Two Essays on Short Selling and Private Information Flow


Student thesis: Doctoral Thesis

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Awarding Institution
Award date28 Jul 2021


Private information flow is a key dimension of a firm’s information environment. Investors demand higher returns to hold stocks with greater private information, leading to higher costs of capital to firms. However, extant evidence on the flow of private information about a firm is scarce in the literature, primarily due to the unobservable nature of private information. One possible way to capture private information flow about a firm is through the shorting activities, because short sellers are sophisticated investors who profit from private information about the future prospect of a firm. In this study, I try to investigate short selling and private information flow in two chapters.

The first chapter examines the effect of auditor regulatory oversight on short sellers’ private information advantage in an international setting. Utilizing a difference-in-differences research design, I find that PCAOB international inspections reduce the ability of shorting demand to predict negative future returns. This finding is consistent with the view that PCAOB inspections reduce private information advantage of short sellers by improving the quality of firm-specific public information. I further find that the effect of PCAOB inspections on return predictability of shorting demand is stronger for earlier-year inspections of PCAOB, for countries with more opaque information environment or countries with lower audit quality prior to PCAOB inspections. This study highlights the role of auditor regulatory oversight in facilitating the establishment of a level playing field by reducing firms’ private information flow in the stock market.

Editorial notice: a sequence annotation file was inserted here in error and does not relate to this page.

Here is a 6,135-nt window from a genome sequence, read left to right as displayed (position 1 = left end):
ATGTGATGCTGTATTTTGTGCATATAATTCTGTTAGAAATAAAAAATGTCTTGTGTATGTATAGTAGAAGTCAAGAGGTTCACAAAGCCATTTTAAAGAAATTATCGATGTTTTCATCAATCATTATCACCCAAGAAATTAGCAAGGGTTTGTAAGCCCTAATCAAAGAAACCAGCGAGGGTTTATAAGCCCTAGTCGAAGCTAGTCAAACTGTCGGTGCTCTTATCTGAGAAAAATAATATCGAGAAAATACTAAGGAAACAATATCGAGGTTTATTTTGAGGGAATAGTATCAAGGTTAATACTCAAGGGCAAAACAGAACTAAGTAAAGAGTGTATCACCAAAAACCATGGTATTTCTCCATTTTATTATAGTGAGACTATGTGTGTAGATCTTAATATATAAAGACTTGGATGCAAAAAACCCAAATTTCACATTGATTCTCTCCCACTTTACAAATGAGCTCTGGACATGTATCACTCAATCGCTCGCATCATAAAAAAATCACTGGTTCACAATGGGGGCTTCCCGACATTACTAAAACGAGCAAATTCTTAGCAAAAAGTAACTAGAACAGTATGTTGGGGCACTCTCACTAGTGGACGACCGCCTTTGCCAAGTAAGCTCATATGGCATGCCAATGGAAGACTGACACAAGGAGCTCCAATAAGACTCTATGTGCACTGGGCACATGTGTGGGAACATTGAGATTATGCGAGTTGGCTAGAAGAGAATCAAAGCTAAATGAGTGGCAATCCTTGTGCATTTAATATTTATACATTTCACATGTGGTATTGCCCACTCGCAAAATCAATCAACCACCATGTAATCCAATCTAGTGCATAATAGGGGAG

The second chapter investigates the relation between short selling and firm-level stock price crash risk. I focus on the short selling regulations around the world and examine whether the removal of short selling constraints help to incorporate bad news into stock price, deter managers’ opportunistic behavior, and reduce crash risk. I predict and find that the removal of short selling constraints is negatively related with stock price crash risk. Further, I provide evidence suggesting that the effect of short selling on stock price crash risk is more pronounced in more opaque countries. This study highlights the role of short selling in deterring bad news withholding and establishes a causal link between short selling and firm-level stock price crash risk in an international setting.

    Research areas

  • Short selling, Private information flow, PCAOB international inspections, Stock price crash risk, Bad news withholding